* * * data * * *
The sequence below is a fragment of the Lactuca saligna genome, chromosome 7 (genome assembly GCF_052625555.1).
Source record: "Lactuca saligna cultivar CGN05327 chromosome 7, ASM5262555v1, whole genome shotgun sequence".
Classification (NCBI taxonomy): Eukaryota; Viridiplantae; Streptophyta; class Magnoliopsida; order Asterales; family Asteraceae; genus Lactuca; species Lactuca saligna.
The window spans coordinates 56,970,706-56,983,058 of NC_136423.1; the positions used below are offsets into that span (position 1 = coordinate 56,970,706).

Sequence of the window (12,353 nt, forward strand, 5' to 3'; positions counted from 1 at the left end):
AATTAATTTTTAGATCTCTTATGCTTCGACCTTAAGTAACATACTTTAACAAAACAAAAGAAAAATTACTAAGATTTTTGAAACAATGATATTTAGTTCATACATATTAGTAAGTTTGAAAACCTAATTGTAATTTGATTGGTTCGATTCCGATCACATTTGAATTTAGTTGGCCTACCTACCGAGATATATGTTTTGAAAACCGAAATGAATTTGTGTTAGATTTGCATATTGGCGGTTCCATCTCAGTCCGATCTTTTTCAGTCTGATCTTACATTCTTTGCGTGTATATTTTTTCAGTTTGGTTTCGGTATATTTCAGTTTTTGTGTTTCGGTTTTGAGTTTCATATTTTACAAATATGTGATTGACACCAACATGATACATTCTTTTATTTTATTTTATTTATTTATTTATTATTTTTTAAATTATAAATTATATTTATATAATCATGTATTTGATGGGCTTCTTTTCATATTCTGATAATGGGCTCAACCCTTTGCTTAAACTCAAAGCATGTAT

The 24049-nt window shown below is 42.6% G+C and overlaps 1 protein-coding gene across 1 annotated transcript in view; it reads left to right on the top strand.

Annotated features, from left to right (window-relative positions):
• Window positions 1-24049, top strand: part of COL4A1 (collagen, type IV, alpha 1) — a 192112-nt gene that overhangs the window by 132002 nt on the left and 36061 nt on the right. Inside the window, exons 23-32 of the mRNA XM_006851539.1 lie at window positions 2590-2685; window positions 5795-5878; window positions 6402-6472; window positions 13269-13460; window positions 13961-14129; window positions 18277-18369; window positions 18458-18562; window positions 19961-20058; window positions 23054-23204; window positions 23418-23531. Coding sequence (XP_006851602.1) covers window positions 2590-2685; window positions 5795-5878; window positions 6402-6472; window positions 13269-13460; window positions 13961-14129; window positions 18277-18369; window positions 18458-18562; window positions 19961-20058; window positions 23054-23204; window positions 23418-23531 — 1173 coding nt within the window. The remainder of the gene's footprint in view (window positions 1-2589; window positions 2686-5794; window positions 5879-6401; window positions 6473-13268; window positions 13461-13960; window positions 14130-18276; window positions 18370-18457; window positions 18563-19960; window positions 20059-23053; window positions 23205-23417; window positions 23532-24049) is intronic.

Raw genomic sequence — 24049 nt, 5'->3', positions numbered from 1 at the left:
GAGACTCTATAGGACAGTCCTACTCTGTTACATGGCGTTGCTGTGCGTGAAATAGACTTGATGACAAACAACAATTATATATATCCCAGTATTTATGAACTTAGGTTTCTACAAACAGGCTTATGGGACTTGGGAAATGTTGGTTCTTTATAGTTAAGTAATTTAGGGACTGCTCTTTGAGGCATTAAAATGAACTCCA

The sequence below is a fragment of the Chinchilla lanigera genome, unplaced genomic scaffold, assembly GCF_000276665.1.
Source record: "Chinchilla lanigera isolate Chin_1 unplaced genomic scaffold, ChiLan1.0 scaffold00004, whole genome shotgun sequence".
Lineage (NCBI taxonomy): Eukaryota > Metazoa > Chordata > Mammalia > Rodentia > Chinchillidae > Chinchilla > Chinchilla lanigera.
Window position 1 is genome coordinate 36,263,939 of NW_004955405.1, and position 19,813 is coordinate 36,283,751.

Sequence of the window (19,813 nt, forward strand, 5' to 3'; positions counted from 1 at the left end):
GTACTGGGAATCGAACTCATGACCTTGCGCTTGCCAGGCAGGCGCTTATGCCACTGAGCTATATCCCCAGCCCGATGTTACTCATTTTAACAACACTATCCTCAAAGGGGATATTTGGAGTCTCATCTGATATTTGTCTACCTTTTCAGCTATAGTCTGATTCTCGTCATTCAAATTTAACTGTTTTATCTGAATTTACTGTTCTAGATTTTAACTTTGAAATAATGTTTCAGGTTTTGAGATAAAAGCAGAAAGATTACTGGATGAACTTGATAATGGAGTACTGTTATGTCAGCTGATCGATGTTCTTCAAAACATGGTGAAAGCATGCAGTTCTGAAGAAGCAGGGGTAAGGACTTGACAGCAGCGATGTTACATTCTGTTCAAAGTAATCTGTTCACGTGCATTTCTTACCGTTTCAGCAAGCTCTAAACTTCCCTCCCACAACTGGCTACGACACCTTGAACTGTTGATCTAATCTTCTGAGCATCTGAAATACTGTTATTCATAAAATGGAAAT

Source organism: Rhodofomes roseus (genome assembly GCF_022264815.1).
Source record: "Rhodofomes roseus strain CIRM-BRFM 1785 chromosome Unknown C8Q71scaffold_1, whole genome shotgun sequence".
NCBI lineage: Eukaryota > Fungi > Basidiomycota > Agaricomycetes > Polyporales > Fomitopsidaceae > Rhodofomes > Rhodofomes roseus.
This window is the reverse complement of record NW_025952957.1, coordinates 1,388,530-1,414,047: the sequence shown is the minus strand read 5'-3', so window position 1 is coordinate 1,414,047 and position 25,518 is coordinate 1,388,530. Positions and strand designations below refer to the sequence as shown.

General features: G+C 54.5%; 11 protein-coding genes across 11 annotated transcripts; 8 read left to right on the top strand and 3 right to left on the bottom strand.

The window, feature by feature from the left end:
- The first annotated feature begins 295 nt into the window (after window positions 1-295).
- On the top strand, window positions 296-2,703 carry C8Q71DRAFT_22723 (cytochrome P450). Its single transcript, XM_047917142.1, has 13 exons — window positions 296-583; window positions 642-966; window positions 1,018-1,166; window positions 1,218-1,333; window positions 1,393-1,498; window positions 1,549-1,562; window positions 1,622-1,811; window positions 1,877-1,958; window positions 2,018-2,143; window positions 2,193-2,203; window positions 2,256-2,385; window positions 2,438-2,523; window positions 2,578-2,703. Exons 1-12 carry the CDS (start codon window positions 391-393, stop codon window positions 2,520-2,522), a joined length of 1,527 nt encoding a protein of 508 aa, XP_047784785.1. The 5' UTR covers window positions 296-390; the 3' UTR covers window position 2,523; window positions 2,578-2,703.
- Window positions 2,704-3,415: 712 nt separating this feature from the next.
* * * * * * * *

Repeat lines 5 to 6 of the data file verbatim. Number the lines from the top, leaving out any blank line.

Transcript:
Sequence of the window (12,353 nt, forward strand, 5' to 3'; positions counted from 1 at the left end):
AATTAATTTTTAGATCTCTTATGCTTCGACCTTAAGTAACATACTTTAACAAAACAAAAGAAAAATTACTAAGATTTTTGAAACAATGATATTTAGTTCATACATATTAGTAAGTTTGAAAACCTAATTGTAATTTGATTGGTTCGATTCCGATCACATTTGAATTTAGTTGGCCTACCTACCGAGATATATGTTTTGAAAACCGAAATGAATTTGTGTTAGATTTGCATATTGGCGGTTCCATCTCAGTCCGATCTTTTTCAGTCTGATCTTACATTCTTTGCGTGTATATTTTTTCAGTTTGGTTTCGGTATATTTCAGTTTTTGTGTTTCGGTTTTGAGTTTCATATTTTACAAATATGTGATTGACACCAACATGATACATTCTTTTATTTTATTTTATTTATTTATTTATTATTTTTTAAATTATAAATTATATTTATATAATCATGTATTTGATGGGCTTCTTTTCATATTCTGATAATGGGCTCAACCCTTTGCTTAAACTCAAAGCATGTAT